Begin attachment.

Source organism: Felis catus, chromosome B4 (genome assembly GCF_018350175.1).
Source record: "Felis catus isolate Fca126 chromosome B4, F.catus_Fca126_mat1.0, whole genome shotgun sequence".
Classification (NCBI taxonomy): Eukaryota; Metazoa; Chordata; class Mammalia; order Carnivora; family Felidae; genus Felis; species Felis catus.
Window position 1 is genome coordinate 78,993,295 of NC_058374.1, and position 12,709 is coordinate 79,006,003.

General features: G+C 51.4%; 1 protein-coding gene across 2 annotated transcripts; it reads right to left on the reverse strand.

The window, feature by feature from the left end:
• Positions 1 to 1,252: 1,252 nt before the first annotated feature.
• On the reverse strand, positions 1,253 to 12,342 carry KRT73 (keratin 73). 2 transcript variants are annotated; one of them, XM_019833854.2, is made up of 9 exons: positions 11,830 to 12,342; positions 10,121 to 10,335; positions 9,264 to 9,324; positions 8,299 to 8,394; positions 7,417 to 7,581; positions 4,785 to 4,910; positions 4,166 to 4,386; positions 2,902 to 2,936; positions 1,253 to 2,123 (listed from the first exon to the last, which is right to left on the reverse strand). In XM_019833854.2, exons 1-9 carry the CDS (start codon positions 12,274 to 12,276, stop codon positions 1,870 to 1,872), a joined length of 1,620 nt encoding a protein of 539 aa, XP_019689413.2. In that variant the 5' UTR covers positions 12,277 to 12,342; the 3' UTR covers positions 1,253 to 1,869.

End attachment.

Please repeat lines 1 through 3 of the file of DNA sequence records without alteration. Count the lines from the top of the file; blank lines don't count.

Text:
Source organism: Felis catus, chromosome B4 (genome assembly GCF_018350175.1).
Source record: "Felis catus isolate Fca126 chromosome B4, F.catus_Fca126_mat1.0, whole genome shotgun sequence".
Classification (NCBI taxonomy): Eukaryota; Metazoa; Chordata; class Mammalia; order Carnivora; family Felidae; genus Felis; species Felis catus.